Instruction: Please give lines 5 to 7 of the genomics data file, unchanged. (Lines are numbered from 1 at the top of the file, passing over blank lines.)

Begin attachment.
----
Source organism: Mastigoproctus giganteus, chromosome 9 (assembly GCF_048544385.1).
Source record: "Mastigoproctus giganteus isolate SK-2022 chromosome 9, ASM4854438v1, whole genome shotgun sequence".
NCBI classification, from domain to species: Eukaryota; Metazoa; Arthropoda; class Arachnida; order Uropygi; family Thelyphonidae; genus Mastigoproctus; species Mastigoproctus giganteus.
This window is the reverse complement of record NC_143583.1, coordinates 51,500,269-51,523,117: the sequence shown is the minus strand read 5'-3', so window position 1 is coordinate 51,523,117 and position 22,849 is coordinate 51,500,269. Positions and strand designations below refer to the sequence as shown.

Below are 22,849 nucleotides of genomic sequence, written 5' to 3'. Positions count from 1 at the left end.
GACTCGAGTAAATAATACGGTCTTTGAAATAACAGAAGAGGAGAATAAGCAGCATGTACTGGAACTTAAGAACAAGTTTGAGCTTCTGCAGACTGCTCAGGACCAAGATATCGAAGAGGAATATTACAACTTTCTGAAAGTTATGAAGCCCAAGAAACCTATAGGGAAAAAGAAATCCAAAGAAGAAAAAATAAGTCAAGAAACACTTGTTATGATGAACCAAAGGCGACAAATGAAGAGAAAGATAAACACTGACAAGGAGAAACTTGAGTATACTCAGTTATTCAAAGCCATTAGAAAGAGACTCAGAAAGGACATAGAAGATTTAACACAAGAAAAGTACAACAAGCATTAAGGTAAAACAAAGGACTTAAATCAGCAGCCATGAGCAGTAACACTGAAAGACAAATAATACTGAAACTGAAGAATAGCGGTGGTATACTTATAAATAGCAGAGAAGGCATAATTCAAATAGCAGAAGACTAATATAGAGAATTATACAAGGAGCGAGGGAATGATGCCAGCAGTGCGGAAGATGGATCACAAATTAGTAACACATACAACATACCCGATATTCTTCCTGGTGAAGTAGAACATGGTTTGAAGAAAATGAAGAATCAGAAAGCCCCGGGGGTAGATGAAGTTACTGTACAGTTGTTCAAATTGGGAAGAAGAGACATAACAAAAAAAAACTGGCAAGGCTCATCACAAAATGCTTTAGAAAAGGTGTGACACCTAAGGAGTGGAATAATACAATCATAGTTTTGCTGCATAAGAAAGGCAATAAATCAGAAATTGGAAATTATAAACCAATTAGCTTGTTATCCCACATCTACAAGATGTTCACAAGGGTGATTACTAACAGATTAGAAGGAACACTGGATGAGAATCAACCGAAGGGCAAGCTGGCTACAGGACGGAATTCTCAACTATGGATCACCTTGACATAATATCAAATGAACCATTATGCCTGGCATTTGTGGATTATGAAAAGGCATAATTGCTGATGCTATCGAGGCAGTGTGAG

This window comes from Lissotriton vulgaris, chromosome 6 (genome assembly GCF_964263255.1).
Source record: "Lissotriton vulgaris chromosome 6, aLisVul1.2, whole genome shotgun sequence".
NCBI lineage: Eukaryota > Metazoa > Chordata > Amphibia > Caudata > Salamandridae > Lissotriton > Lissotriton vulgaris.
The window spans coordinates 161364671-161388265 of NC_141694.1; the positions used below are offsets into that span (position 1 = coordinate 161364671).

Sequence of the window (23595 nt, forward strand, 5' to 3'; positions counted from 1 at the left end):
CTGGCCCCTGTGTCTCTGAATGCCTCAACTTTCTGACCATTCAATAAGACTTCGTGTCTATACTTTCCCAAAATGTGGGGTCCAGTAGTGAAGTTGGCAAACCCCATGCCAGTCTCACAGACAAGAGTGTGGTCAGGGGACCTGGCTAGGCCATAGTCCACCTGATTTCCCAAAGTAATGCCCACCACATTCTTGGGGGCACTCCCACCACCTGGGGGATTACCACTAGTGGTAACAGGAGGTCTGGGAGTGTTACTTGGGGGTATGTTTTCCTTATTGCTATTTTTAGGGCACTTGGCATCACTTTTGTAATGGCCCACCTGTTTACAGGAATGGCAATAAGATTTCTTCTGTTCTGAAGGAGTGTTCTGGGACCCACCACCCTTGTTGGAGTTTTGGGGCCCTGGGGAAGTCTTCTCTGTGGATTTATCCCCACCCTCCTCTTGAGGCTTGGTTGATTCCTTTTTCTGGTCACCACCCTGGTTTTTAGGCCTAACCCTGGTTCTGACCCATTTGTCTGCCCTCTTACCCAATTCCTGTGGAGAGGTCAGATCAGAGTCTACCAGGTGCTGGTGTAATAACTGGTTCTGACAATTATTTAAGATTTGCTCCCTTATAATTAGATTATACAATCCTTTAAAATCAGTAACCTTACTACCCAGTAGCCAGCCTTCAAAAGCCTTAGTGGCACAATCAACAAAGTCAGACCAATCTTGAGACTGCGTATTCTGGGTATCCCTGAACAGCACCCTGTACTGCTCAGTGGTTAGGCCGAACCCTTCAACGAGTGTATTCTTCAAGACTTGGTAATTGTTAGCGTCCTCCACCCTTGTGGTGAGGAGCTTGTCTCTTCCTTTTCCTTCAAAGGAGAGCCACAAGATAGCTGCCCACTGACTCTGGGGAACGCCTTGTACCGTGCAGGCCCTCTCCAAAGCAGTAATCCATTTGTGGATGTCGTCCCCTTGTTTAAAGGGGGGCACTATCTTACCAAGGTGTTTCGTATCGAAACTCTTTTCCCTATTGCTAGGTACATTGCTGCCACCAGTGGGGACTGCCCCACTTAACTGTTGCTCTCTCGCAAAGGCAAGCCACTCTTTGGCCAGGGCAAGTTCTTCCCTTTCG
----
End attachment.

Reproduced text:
Below are 22,849 nucleotides of genomic sequence, written 5' to 3'. Positions count from 1 at the left end.
GACTCGAGTAAATAATACGGTCTTTGAAATAACAGAAGAGGAGAATAAGCAGCATGTACTGGAACTTAAGAACAAGTTTGAGCTTCTGCAGACTGCTCAGGACCAAGATATCGAAGAGGAATATTACAACTTTCTGAAAGTTATGAAGCCCAAGAAACCTATAGGGAAAAAGAAATCCAAAGAAGAAAAAATAAGTCAAGAAACACTTGTTATGATGAACCAAAGGCGACAAATGAAGAGAAAGATAAACACTGACAAGGAGAAACTTGAGTATACTCAGTTATTCAAAGCCATTAGAAAGAGACTCAGAAAGGACATAGAAGATTTAACACAAGAAAAGTACAACAAGCATTAAGGTAAAACAAAGGACTTAAATCAGCAGCCATGAGCAGTAACACTGAAAGACAAATAATACTGAAACTGAAGAATAGCGGTGGTATACTTATAAATAGCAGAGAAGGCATAATTCAAATAGCAGAAGACTAATATAGAGAATTATACAAGGAGCGAGGGAATGATGCCAGCAGTGCGGAAGATGGATCACAAATTAGTAACACATACAACATACCCGATATTCTTCCTGGTGAAGTAGAACATGGTTTGAAGAAAATGAAGAATCAGAAAGCCCCGGGGGTAGATGAAGTTACTGTACAGTTGTTCAAATTGGGAAGAAGAGACATAACAAAAAAAAACTGGCAAGGCTCATCACAAAATGCTTTAGAAAAGGTGTGACACCTAAGGAGTGGAATAATACAATCATAGTTTTGCTGCATAAGAAAGGCAATAAATCAGAAATTGGAAATTATAAACCAATTAGCTTGTTATCCCACATCTACAAGATGTTCACAAGGGTGATTACTAACAGATTAGAAGGAACACTGGATGAGAATCAACCGAAGGGCAAGCTGGCTACAGGACGGAATTCTCAACTATGGATCACCTTGACATAATATCAAATGAACCATTATGCCTGGCATTTGTGGATTATGAAAAGGCATAATTGCTGATGCTATCGAGGCAGTGTGAG

This window comes from Lissotriton vulgaris, chromosome 6 (genome assembly GCF_964263255.1).